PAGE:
Editors: Salvador Barrios, Servaas Deroose, Sven Langedijk, Lucio Pench (European Commission)
(European Economy. Occasional Papers. 66. August 2010.
Brussels. Internet only. 122pp. Tab. Graph. Ann. Bibliogr. Free.)
KC-AH-10-066-EN-C ISBN: 978-92-79-15079-1 ISSN: 1725-3195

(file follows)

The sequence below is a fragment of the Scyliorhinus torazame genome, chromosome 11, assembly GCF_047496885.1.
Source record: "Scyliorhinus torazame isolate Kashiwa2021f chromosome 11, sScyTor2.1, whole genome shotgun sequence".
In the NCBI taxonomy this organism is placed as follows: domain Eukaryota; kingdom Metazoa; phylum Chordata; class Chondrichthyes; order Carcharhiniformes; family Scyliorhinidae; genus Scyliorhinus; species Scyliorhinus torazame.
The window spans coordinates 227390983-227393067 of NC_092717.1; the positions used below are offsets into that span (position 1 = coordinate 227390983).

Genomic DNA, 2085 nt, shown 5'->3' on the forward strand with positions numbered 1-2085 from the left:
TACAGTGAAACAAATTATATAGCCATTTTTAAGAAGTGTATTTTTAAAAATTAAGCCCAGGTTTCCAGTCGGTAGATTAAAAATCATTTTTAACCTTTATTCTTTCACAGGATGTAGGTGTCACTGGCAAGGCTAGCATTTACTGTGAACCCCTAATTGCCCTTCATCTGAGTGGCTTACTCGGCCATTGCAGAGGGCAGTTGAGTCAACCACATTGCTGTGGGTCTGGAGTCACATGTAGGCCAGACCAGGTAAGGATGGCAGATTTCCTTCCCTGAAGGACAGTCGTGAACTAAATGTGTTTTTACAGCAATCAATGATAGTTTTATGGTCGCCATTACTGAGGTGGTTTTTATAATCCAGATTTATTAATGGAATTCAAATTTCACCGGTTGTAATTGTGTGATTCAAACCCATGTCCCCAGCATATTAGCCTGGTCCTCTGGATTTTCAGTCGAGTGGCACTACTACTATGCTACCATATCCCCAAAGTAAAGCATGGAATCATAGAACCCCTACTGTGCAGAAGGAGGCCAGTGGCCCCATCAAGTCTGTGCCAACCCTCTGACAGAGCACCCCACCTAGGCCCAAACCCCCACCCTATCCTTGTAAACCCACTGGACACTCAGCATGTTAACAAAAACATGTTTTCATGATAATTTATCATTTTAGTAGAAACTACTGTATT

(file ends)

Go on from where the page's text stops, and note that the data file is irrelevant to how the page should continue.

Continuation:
The global financial crisis induced a sharp deterioration in EU countries' public finances with government deficits and debt reaching levels unprecedented in recent times. Importantly, this crisis has also brought attention the fact that the countries that have experienced the sharpest deterioration in their public finances were also those where current account deteriorated most during the decade preceding the crisis. The issues remain wide open regarding the nature and consequences of the linkages between external imbalances and public finances in the EU. As evidenced by this crisis, in absence of nominal exchange rate adjustment, business cycle evolutions may be amplified in countries with structural competitiveness problems and buoyant domestic demand. Three years after the start of the global financial crisis a number of EU countries face the dual challenge of restoring competitiveness and to reduce their public deficits. Both objectives may weigh on the incipient economic recovery, however. Policy choices will need to be made calling for further analysis. This Occasional paper brings together recent contributions by leading academics analysing the link between external imbalances and public finances in the EU. These contributions show in particular that the build-up of external imbalances in the EU and the euro area during the decade preceding the financial crisis may have signalled contingent budgetary risks through a number of macroeconomic and microeconomic channels. In addition, this Occasional Paper provides recent research carried out by the Directorate General for Economic and Financial Affairs regarding the challenges posed by external imbalances for the success of fiscal consolidations plans to be implemented in the coming years, drawing on past experiences for EU countries and a sample of OECD countries.